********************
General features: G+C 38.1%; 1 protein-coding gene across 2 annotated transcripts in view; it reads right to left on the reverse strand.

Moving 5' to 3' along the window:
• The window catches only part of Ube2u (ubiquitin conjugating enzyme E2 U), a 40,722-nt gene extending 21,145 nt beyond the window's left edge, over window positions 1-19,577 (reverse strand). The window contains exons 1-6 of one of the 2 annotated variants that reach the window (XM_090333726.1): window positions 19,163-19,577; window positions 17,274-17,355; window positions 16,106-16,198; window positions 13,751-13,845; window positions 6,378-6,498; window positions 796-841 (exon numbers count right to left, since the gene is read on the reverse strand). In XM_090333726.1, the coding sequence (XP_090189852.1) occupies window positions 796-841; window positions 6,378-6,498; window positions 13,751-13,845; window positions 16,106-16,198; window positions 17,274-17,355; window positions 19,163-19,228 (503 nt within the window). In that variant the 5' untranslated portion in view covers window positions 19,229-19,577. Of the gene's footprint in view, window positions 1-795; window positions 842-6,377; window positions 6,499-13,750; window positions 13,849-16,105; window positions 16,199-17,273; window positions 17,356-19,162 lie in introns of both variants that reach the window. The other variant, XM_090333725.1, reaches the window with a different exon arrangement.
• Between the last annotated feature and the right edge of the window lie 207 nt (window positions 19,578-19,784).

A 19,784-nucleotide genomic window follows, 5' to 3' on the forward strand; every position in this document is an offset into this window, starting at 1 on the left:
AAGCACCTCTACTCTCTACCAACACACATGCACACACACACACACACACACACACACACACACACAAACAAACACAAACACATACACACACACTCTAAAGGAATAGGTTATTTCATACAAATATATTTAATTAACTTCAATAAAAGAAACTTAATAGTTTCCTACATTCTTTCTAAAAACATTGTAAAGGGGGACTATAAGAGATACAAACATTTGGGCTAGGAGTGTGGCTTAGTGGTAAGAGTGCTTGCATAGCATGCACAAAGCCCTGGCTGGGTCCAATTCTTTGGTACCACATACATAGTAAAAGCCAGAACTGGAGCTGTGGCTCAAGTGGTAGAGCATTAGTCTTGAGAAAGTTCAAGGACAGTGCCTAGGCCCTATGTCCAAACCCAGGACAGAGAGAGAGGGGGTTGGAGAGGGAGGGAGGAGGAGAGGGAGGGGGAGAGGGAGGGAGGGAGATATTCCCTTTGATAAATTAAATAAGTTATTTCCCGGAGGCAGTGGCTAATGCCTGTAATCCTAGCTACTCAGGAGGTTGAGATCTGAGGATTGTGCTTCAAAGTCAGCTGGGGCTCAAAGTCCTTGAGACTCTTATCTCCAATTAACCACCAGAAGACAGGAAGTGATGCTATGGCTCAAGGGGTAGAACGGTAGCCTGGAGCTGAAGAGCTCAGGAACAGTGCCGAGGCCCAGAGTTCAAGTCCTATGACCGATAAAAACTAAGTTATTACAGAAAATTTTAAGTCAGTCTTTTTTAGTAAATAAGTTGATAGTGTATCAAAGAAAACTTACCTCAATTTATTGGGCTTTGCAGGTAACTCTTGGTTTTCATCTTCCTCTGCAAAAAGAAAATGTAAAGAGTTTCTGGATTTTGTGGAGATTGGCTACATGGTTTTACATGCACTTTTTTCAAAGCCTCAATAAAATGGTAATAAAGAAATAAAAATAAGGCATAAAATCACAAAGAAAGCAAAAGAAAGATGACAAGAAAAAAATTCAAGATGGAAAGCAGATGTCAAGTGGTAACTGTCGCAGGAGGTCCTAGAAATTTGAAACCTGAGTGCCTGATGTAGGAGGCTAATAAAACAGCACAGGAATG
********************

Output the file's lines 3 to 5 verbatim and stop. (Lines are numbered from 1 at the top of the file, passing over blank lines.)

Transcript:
• The window catches only part of Ube2u (ubiquitin conjugating enzyme E2 U), a 40,722-nt gene extending 21,145 nt beyond the window's left edge, over window positions 1-19,577 (reverse strand). The window contains exons 1-6 of one of the 2 annotated variants that reach the window (XM_090333726.1): window positions 19,163-19,577; window positions 17,274-17,355; window positions 16,106-16,198; window positions 13,751-13,845; window positions 6,378-6,498; window positions 796-841 (exon numbers count right to left, since the gene is read on the reverse strand). In XM_090333726.1, the coding sequence (XP_090189852.1) occupies window positions 796-841; window positions 6,378-6,498; window positions 13,751-13,845; window positions 16,106-16,198; window positions 17,274-17,355; window positions 19,163-19,228 (503 nt within the window). In that variant the 5' untranslated portion in view covers window positions 19,229-19,577. Of the gene's footprint in view, window positions 1-795; window positions 842-6,377; window positions 6,499-13,750; window positions 13,849-16,105; window positions 16,199-17,273; window positions 17,356-19,162 lie in introns of both variants that reach the window. The other variant, XM_090333725.1, reaches the window with a different exon arrangement.
• Between the last annotated feature and the right edge of the window lie 207 nt (window positions 19,578-19,784).

A 19,784-nucleotide genomic window follows, 5' to 3' on the forward strand; every position in this document is an offset into this window, starting at 1 on the left: